Balanced and Barefoot Blog

Outdoor play and the unrestricted freedom of movement-based programs are vital for children’s cognitive and physical development, and help ensure that kids grow into healthy, balanced and resilient adults.

Posted on October 26

Occupational Therapy in its Truest Form – An Occupational Therapy Student’s Perspective

Shayna Kennedy

Shayna Kennedy

I broke both occupational therapy and TimberNook down to their fundamental cores and made an important realization: TimberNook is not only a form of occupational therapy, but it is occupational therapy in its truest, most meaningful form.

Posted on July 27

A Post-Pandamic Blessing — A Deeper Appreciation of Nature

Devon Karchut

Devon Karchut

The evening glow is settling in. As the trail dips down, I feel a cool pocket of air around me. The trees are bursting with new growth, and I see three deer bounding up a hill in the distance.  There is hardly anyone else around even though I’m in a park in the middle of […]

Posted on March 30

Creating Child-friendly Environments During Tricky Times

Colleen Christman

Colleen Christman

In 2019, I would have said that in an increasingly overscheduled world, play is even more important. Now, just 4 months later and in the midst of a global pandemic, I repeat the same message, and for a similar reason– play brings joy.  The benefits of play are no secret. Children learn about the world […]

Posted on February 12

Why Adults Should (Frequently!) Refrain from Directing Children’s Play

Elizabeth Wilkins

Elizabeth Wilkins

By Elizabeth Wilkins & Angela Hanscom The woods are unusually crowded with adults. As a TimberNook provider, I am used to being one of only a few adults in the forest. However, today we have our parent/child group out exploring the space. The parents appear just as eager as the children when entering the natural […]

Posted on January 16

Building Confidence & Competence through Play

Chirsta Thomas

Chirsta Thomas

Growing up, the neighborhood kids and I had a special place where we liked to play. We called it, “the dirt field” and that is exactly what it was — a large wide-open space of red clay with a small patch of trees on the backside of a neighboring farm. We loved it, because it […]

Posted on December 4

A Case for Space: Easing the Mind of the Anxious Child

Jenna Trumbull

Jenna Trumbull

By: Jenna Trumbull We have all known that child. The one whose parents spend every morning convincing them to come. The one who spends the day with tears in their eyes, quietly observing from the sidelines. They become overwhelmed and shut down when they have to participate, and they have constant “sore tummies” or headaches. […]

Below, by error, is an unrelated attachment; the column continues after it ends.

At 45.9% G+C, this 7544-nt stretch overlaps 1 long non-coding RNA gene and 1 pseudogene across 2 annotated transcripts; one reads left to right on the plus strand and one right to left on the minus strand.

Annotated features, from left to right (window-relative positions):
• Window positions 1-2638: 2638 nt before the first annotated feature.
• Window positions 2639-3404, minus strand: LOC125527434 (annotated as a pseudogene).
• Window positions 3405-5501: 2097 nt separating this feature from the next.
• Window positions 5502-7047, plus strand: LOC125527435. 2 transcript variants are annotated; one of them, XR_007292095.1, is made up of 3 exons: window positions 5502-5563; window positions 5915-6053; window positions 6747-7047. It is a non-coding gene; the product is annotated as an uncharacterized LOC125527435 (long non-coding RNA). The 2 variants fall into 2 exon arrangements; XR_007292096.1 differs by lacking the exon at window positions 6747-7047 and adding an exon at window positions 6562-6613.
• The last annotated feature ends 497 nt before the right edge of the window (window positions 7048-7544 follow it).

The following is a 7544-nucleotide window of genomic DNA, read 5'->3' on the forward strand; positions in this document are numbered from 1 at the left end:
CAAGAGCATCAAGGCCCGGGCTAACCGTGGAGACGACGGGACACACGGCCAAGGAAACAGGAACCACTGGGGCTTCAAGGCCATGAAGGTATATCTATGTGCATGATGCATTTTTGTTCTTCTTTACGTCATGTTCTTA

Posted on November 12

“Occupational Therapy” in a Way That Makes Sense

Jade Rogers

Jade Rogers

By Jade Rogers Jade is a pediatric occupational therapist and the director of TimberNook Elgin in Ontario, Canada. She talks about why she feels TimberNook is a form of occupational therapy and what lead her to this program in the first place. Learn more about Jade’s work at TimberNook Elgin here:  When I first became […]

Posted on January 30

Rough and Tumble Play – Develops Strong & Capable Children

Angela Hanscom

Angela Hanscom

By Angela Hanscom Three young boys and two girls scramble up a large dirt hill, almost in unison. One boy gets to the top first and screams, “King of the hill!” Another child laughs and playfully pushes the boy aside, “No. I’m king of the hill!” Each child takes a turn trying to be king […]

Posted on April 1

Why Are the Playgrounds Empty?

Pam Lobley

Pam Lobley

By Pam Lobley This is a playground in the middle of my busy, family-centered town. Where were the kids? Yes, there are often moms or nannies here with little children: babies on swings or toddlers dashing around. But school aged kids are mostly absent. This depresses me. First of all, there is nothing that lifts […]

Posted on April 18

The Case For Recess – Why We Need to Bring Back Free Play

Angela Hanscom

Angela Hanscom

By Angela Hanscom Are children’s physical and mental health and recess related? You bet. Recess is important. It’s the opportunity for children to move their bodies, make new friends, and jump into imaginary worlds. If done correctly, recess can be an invaluable component to fostering healthy child development and creativity at the same time. However, […]